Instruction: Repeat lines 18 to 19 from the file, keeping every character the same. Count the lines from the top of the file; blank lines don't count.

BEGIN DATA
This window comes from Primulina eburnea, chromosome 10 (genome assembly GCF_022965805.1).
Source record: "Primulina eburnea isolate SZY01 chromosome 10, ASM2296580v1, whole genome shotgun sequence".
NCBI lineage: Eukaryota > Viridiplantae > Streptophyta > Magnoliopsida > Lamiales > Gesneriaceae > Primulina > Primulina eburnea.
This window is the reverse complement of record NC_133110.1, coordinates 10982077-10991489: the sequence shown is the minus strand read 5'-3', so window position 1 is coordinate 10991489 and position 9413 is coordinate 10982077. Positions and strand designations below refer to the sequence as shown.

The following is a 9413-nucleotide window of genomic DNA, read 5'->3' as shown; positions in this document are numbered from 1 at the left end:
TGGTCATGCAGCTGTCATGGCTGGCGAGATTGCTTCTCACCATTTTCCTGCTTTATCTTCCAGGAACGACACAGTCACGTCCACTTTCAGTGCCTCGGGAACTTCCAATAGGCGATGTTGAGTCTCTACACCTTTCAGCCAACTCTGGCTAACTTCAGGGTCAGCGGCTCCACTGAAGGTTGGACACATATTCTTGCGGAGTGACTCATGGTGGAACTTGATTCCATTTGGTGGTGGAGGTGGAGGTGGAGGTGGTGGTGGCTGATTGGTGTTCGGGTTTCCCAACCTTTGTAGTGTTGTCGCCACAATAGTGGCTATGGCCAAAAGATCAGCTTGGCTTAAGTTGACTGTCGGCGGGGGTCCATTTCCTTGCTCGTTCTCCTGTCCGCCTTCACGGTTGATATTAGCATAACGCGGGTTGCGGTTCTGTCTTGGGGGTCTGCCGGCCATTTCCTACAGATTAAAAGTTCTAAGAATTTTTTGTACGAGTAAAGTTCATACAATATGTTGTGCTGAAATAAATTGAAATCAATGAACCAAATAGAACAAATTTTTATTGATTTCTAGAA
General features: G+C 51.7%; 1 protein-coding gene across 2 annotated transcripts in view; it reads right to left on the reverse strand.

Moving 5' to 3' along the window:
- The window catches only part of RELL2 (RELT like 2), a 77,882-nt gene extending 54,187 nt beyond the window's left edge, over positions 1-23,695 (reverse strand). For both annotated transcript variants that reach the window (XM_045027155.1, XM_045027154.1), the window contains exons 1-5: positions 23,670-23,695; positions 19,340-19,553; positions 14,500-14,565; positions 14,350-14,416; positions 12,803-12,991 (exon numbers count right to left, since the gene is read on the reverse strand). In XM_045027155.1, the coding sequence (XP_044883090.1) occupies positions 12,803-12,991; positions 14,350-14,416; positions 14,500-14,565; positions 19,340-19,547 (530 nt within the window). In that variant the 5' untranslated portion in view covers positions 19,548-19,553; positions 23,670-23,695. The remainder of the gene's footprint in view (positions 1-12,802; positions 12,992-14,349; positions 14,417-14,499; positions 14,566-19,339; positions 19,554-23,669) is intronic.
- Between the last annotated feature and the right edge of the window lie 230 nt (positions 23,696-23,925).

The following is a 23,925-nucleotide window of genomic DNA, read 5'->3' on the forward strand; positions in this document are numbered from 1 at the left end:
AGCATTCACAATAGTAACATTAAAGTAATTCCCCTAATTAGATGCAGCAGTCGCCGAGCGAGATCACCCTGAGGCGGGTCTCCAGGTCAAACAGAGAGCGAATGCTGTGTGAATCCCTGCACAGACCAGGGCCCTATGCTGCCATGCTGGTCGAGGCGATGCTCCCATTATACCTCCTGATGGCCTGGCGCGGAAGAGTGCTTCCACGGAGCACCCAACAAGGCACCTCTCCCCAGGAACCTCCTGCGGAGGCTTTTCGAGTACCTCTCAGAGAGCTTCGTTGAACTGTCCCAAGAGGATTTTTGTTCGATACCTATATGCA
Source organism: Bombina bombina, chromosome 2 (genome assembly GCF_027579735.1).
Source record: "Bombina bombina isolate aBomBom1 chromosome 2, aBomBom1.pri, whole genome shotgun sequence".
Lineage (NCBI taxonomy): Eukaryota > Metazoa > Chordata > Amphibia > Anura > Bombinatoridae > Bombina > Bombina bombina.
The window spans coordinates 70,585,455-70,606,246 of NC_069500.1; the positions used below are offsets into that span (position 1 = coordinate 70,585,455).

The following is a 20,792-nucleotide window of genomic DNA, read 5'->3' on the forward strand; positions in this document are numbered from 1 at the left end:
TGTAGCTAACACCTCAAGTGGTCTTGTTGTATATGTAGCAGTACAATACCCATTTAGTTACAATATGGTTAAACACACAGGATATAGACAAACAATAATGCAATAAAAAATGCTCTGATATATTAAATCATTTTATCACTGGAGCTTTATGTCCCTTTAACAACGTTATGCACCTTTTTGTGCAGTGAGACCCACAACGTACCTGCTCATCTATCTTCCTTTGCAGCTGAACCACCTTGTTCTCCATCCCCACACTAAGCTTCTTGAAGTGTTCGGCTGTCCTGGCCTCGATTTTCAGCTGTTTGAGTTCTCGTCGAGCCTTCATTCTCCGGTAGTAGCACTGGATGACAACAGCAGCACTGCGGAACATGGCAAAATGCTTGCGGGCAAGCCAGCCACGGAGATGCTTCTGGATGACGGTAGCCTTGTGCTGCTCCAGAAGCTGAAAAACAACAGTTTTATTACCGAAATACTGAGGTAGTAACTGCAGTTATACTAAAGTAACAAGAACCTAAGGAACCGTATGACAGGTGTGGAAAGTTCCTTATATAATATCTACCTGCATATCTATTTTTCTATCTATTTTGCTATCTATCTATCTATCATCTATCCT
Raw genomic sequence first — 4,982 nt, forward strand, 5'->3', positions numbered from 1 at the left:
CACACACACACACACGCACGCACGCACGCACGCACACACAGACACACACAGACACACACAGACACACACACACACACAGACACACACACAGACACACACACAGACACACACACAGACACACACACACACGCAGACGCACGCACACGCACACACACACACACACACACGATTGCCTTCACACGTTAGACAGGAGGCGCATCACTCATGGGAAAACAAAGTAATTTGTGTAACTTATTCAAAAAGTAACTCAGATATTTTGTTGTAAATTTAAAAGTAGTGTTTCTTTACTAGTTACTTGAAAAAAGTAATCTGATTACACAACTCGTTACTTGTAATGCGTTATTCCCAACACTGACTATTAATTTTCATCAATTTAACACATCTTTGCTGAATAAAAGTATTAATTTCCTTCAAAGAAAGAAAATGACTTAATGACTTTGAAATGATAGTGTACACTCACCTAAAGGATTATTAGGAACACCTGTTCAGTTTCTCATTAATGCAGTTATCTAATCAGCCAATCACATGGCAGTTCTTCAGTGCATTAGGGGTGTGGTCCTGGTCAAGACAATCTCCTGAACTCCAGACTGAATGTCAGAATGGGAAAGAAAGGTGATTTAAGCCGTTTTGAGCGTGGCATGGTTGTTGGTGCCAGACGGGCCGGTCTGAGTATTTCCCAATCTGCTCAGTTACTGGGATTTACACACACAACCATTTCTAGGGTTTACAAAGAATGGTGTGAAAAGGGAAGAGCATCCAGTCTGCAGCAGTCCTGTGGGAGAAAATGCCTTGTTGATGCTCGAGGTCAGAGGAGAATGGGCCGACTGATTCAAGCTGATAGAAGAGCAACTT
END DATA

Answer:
TGTAGCTAACACCTCAAGTGGTCTTGTTGTATATGTAGCAGTACAATACCCATTTAGTTACAATATGGTTAAACACACAGGATATAGACAAACAATAATGCAATAAAAAATGCTCTGATATATTAAATCATTTTATCACTGGAGCTTTATGTCCCTTTAACAACGTTATGCACCTTTTTGTGCAGTGAGACCCACAACGTACCTGCTCATCTATCTTCCTTTGCAGCTGAACCACCTTGTTCTCCATCCCCACACTAAGCTTCTTGAAGTGTTCGGCTGTCCTGGCCTCGATTTTCAGCTGTTTGAGTTCTCGTCGAGCCTTCATTCTCCGGTAGTAGCACTGGATGACAACAGCAGCACTGCGGAACATGGCAAAATGCTTGCGGGCAAGCCAGCCACGGAGATGCTTCTGGATGACGGTAGCCTTGTGCTGCTCCAGAAGCTGAAAAACAACAGTTTTATTACCGAAATACTGAGGTAGTAACTGCAGTTATACTAAAGTAACAAGAACCTAAGGAACCGTATGACAGGTGTGGAAAGTTCCTTATATAATATCTACCTGCATATCTATTTTTCTATCTATTTTGCTATCTATCTATCTATCATCTATCCT
Raw genomic sequence first — 4,982 nt, forward strand, 5'->3', positions numbered from 1 at the left: